Architecture Model Making Workshop
When installing the AES Centralised Vacuum System, it is not always possible to have the unit located indoors. A recent installation at the Glasgow School of Art was one of these situations, as the workshop size was very small, and space was at a premium. The C-Vac system is modest in size, with the two parts of the system sized similarly to a tall fridge-freezer and a washing machine. The system was installed outdoors, in a weatherproof sound reducing box. This dual door housing means that the system can be easily serviced despite its location.
The workshop is mainly used for the manufacturing of wooden models by architecture and product design students. These models often need sanding and shaping – producing very large quantities of dust. The supplied and installed machines were connected to the C-VAC using unobtrusive ducting. The C-VAC system drastically reduces the amount of wood dust present, by removing it directly at source.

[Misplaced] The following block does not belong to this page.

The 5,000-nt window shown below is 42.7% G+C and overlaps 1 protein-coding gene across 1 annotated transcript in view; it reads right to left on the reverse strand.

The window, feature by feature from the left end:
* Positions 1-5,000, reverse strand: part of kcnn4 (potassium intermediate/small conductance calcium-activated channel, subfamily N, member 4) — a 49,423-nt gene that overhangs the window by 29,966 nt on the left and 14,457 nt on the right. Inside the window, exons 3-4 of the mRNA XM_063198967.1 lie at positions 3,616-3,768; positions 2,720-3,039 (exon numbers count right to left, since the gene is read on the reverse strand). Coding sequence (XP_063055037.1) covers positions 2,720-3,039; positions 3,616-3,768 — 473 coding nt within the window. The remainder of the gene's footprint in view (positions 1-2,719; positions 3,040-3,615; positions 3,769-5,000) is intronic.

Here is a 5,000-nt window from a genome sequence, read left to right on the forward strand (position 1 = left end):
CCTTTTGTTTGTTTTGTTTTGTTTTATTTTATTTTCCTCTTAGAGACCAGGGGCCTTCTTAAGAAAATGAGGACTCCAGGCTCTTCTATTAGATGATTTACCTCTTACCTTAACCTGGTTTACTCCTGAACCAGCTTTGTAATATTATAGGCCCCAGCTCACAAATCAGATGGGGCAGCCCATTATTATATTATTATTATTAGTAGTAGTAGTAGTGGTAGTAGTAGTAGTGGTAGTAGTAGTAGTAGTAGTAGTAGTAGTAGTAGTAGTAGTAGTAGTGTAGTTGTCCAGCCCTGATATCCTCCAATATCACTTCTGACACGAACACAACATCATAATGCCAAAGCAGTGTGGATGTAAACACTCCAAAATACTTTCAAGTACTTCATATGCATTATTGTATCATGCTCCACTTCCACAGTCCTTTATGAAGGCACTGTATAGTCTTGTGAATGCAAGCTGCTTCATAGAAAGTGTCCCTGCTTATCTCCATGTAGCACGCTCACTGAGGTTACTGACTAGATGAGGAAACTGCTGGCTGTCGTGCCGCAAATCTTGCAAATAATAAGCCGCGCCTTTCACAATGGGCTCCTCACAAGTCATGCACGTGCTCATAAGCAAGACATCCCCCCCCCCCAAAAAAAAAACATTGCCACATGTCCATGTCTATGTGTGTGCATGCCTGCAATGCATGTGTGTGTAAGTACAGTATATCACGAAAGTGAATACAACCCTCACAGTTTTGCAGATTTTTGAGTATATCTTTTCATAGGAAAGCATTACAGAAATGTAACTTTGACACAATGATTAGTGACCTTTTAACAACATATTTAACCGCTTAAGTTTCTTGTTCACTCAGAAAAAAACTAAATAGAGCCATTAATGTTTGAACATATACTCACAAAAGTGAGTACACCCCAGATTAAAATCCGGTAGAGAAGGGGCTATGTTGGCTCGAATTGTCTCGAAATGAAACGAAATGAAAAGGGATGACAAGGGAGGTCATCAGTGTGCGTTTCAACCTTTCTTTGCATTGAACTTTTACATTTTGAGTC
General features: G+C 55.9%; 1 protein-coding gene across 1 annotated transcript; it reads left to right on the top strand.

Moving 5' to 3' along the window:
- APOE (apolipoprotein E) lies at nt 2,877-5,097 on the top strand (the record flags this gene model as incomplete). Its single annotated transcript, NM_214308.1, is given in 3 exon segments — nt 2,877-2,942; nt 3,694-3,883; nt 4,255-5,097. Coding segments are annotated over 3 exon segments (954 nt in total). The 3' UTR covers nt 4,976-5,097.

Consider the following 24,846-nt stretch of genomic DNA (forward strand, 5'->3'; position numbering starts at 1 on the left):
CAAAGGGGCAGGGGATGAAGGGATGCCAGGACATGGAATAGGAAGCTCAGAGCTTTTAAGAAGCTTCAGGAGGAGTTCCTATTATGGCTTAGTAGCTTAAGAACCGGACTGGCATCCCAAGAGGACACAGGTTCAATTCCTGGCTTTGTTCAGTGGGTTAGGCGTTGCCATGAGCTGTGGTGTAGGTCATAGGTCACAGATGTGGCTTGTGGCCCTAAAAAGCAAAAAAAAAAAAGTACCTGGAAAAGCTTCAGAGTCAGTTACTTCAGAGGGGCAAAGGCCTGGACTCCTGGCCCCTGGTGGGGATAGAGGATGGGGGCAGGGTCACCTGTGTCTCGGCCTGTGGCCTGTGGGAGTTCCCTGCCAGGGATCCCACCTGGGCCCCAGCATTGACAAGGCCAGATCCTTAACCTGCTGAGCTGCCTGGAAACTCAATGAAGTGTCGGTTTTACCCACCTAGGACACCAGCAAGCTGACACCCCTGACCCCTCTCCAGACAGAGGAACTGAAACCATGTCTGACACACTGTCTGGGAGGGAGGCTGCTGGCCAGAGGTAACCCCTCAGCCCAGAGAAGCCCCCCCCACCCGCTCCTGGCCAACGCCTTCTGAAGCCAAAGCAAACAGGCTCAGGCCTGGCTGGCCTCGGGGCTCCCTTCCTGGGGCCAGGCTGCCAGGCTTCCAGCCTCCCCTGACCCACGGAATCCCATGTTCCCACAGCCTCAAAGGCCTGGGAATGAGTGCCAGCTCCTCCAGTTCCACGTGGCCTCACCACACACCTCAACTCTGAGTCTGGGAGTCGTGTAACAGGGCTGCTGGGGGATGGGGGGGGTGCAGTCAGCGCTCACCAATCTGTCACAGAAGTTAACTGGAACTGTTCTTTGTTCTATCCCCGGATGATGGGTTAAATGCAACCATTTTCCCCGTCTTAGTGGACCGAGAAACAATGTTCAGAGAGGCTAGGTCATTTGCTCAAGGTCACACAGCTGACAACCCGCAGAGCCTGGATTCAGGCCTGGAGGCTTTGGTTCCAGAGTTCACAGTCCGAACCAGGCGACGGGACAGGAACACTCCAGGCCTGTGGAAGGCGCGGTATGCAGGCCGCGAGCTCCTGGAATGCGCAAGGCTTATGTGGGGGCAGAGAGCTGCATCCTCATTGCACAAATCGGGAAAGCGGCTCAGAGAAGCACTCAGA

Any dust created by students away from the machines, such as with handheld power tools or sanding blocks, can also be extracted to the C-VAC system, by means of a clean-up kit. This kit connected to the C-VAC ducting via a flap valve. The hose section can be used to pick up wood dust on surfaces, and a floor cleaning kit can be added to the hose to allow users to vacuum dusts away easily.
Floor Clean-up Kit
Students also required an area to use solvent glues on their models within the workshop. A specialist workbench from AirBench was installed in order to combat fumes created during the gluing process. This downdraft bench sucks fumes into the top of the bench and passes them through a series of filters. The filtered air is then exhausted back into the workshop, clean and breathable. Downdraught systems are particularly useful for applications that involve high levels of access, and where an extraction arm or cowl wouldn’t be practical.